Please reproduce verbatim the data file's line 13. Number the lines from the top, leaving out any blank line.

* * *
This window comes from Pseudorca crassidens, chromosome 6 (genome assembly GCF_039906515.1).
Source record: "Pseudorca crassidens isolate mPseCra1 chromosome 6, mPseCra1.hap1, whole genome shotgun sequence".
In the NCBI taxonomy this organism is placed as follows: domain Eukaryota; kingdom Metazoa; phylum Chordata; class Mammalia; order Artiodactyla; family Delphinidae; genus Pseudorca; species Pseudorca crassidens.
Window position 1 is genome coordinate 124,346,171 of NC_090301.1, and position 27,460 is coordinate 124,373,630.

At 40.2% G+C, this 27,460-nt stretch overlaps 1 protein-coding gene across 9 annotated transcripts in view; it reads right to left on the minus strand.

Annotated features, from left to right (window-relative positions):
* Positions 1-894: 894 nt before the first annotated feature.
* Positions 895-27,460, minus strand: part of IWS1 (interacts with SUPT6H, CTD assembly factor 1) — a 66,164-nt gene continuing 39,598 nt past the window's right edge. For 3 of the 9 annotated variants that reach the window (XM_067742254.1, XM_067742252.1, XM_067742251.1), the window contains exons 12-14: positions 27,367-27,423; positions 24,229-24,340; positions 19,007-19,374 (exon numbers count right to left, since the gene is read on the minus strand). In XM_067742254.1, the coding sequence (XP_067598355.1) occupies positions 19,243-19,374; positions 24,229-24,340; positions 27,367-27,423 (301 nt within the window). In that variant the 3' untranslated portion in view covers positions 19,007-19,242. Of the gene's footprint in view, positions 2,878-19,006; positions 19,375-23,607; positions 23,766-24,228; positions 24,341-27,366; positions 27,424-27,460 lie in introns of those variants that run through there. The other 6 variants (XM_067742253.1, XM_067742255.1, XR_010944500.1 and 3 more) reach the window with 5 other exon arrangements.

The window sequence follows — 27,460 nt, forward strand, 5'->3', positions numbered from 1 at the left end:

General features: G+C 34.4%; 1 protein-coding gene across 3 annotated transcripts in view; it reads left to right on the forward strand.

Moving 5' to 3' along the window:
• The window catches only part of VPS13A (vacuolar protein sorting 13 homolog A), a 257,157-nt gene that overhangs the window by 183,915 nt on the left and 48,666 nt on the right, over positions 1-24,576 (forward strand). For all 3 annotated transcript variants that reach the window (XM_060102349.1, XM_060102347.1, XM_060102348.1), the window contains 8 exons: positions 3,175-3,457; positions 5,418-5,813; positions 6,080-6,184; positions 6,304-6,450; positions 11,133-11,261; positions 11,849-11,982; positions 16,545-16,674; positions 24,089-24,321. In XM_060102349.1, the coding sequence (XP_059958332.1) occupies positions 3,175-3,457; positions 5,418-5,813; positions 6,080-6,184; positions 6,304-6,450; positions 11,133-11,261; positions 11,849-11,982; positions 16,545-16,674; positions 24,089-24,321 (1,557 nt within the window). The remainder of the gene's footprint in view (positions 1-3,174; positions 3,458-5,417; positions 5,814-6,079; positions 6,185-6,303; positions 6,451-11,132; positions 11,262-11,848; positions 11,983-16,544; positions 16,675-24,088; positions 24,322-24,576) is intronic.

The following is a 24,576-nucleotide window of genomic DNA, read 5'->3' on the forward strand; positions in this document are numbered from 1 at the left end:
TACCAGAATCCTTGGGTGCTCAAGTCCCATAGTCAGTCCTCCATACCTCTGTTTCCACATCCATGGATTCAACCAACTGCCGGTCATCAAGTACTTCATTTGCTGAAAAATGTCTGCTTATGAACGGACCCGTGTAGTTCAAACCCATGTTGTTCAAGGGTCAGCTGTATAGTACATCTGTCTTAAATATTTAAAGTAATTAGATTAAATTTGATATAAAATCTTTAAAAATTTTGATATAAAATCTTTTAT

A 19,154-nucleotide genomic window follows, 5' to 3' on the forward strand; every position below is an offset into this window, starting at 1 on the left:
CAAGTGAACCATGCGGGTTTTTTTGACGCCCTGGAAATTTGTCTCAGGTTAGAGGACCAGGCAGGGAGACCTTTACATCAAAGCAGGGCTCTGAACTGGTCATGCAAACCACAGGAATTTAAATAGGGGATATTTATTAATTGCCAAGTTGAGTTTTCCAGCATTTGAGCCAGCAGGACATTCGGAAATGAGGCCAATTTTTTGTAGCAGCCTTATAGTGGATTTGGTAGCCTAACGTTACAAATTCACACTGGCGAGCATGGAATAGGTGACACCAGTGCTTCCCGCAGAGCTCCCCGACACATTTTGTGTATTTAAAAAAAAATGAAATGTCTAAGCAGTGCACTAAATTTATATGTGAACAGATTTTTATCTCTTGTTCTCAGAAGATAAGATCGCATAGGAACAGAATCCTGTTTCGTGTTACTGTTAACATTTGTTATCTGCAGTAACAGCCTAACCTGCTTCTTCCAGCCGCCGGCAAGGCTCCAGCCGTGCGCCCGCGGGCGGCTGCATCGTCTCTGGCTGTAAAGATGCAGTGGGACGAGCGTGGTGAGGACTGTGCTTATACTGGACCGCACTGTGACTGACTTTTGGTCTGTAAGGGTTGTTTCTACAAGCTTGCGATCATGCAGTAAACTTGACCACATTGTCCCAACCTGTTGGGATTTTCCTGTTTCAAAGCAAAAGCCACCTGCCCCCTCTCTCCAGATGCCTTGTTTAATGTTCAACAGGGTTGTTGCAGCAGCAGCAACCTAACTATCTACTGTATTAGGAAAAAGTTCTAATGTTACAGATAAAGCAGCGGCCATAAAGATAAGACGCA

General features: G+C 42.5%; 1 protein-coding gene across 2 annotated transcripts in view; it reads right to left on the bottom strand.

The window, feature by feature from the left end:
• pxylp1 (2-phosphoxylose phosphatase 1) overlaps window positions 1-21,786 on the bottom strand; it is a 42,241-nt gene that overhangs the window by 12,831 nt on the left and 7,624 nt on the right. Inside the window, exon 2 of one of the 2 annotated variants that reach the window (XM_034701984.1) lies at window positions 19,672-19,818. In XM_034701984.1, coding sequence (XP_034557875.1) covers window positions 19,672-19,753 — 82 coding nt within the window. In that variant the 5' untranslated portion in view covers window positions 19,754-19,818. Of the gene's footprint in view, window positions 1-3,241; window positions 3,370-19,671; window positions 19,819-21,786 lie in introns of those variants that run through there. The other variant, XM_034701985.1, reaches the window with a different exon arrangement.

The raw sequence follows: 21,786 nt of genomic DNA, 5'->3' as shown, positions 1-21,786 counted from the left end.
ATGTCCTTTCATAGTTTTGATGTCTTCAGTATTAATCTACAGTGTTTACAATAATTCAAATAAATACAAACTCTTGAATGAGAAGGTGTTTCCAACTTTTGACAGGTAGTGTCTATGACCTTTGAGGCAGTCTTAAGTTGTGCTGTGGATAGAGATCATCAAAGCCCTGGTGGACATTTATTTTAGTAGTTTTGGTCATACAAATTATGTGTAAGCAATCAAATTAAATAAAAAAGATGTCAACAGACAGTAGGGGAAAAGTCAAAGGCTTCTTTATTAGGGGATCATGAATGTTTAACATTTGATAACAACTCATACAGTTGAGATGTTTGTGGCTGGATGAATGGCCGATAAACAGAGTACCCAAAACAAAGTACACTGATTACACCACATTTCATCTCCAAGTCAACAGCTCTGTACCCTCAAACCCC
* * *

The following is a 24,576-nucleotide window of genomic DNA, read 5'->3' on the forward strand; positions in this document are numbered from 1 at the left end: